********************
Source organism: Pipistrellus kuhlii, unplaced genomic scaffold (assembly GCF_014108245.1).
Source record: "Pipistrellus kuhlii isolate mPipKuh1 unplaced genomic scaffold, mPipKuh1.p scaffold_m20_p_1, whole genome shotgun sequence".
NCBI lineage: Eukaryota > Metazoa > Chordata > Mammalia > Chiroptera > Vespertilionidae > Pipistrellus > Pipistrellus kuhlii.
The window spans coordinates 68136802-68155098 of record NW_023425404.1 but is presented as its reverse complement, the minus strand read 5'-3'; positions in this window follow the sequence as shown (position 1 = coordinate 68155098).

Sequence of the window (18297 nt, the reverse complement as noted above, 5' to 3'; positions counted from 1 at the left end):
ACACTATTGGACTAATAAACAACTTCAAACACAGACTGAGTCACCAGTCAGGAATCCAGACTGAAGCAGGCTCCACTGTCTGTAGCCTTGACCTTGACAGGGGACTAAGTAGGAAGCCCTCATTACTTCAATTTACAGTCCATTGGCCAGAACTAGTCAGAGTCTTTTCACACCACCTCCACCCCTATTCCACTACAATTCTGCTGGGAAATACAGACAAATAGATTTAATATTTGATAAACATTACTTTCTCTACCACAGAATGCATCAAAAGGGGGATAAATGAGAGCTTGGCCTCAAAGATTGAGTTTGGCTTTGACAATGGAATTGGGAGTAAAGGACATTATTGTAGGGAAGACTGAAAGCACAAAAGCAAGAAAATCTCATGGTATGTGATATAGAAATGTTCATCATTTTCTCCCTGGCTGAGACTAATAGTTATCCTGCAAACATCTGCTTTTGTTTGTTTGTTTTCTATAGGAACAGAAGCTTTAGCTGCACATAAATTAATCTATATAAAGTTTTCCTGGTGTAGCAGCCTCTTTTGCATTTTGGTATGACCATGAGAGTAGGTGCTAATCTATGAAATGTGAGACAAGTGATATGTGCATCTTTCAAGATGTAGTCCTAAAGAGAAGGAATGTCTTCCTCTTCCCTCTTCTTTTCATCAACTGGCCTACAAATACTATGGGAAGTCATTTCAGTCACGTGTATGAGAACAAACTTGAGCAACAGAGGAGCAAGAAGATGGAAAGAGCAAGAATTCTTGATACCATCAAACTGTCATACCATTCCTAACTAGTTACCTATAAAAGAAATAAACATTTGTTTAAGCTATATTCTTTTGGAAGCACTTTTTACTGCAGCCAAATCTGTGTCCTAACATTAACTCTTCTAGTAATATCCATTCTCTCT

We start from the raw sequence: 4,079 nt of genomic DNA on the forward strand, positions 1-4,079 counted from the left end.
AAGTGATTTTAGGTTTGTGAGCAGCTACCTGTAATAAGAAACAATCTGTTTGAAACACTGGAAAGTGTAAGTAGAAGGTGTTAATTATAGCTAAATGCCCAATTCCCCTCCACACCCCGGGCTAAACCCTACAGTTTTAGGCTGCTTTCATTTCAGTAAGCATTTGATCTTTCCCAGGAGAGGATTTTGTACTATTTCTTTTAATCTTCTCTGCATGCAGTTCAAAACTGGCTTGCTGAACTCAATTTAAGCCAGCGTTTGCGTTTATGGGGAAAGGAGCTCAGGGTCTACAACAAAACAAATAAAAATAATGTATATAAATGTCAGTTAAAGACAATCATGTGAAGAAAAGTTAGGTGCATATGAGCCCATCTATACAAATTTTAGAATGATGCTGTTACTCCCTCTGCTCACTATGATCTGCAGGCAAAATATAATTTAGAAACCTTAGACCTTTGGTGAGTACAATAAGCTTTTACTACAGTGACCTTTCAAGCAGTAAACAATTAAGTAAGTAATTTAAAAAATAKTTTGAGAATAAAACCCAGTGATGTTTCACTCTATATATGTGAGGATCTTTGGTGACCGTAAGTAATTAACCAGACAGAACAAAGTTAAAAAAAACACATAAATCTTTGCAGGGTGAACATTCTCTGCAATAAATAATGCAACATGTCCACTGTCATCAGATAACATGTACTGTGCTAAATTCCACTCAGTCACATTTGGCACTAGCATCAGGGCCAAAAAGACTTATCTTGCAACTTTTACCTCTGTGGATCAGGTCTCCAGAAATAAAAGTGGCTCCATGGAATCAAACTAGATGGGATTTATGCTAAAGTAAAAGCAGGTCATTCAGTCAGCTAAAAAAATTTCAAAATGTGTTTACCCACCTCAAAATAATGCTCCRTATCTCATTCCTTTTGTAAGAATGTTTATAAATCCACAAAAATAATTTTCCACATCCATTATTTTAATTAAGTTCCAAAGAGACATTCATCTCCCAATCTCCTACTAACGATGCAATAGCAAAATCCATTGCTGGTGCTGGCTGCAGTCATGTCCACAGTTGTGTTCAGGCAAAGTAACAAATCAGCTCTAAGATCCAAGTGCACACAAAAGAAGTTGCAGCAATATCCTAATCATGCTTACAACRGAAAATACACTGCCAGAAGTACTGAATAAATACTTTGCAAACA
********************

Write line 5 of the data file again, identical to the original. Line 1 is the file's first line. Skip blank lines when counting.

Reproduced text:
Sequence of the window (18297 nt, the reverse complement as noted above, 5' to 3'; positions counted from 1 at the left end):